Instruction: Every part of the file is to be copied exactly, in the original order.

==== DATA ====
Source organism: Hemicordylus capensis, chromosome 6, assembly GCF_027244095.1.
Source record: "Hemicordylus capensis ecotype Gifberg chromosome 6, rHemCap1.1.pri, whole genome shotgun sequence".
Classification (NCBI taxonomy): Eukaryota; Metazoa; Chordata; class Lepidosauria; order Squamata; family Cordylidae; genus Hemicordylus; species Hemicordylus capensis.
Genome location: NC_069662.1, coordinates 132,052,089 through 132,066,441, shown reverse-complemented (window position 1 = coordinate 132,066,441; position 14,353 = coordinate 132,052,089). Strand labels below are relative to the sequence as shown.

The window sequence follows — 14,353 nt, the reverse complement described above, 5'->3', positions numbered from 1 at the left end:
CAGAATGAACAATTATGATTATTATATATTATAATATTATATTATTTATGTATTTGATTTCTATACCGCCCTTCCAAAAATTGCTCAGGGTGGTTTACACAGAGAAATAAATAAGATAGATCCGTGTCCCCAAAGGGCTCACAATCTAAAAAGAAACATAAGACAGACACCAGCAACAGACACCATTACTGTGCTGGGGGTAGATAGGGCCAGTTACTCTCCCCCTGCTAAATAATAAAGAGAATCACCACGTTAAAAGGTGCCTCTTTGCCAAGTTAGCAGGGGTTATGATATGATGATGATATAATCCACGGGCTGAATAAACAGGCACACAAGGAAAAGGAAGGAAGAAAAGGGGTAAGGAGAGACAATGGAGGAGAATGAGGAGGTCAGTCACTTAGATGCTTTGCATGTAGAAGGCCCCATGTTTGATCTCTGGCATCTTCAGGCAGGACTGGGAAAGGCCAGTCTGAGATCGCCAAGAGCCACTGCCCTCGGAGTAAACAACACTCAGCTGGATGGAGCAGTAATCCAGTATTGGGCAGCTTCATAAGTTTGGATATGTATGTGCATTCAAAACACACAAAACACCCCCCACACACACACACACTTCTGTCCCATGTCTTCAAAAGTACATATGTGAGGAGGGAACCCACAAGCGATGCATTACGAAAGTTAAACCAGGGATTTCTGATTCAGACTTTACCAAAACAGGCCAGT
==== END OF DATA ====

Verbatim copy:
Source organism: Hemicordylus capensis, chromosome 6, assembly GCF_027244095.1.
Source record: "Hemicordylus capensis ecotype Gifberg chromosome 6, rHemCap1.1.pri, whole genome shotgun sequence".
Classification (NCBI taxonomy): Eukaryota; Metazoa; Chordata; class Lepidosauria; order Squamata; family Cordylidae; genus Hemicordylus; species Hemicordylus capensis.
Genome location: NC_069662.1, coordinates 132,052,089 through 132,066,441, shown reverse-complemented (window position 1 = coordinate 132,066,441; position 14,353 = coordinate 132,052,089). Strand labels below are relative to the sequence as shown.

The window sequence follows — 14,353 nt, the reverse complement described above, 5'->3', positions numbered from 1 at the left end:
CAGAATGAACAATTATGATTATTATATATTATAATATTATATTATTTATGTATTTGATTTCTATACCGCCCTTCCAAAAATTGCTCAGGGTGGTTTACACAGAGAAATAAATAAGATAGATCCGTGTCCCCAAAGGGCTCACAATCTAAAAAGAAACATAAGACAGACACCAGCAACAGACACCATTACTGTGCTGGGGGTAGATAGGGCCAGTTACTCTCCCCCTGCTAAATAATAAAGAGAATCACCACGTTAAAAGGTGCCTCTTTGCCAAGTTAGCAGGGGTTATGATATGATGATGATATAATCCACGGGCTGAATAAACAGGCACACAAGGAAAAGGAAGGAAGAAAAGGGGTAAGGAGAGACAATGGAGGAGAATGAGGAGGTCAGTCACTTAGATGCTTTGCATGTAGAAGGCCCCATGTTTGATCTCTGGCATCTTCAGGCAGGACTGGGAAAGGCCAGTCTGAGATCGCCAAGAGCCACTGCCCTCGGAGTAAACAACACTCAGCTGGATGGAGCAGTAATCCAGTATTGGGCAGCTTCATAAGTTTGGATATGTATGTGCATTCAAAACACACAAAACACCCCCCACACACACACACACTTCTGTCCCATGTCTTCAAAAGTACATATGTGAGGAGGGAACCCACAAGCGATGCATTACGAAAGTTAAACCAGGGATTTCTGATTCAGACTTTACCAAAACAGGCCAGT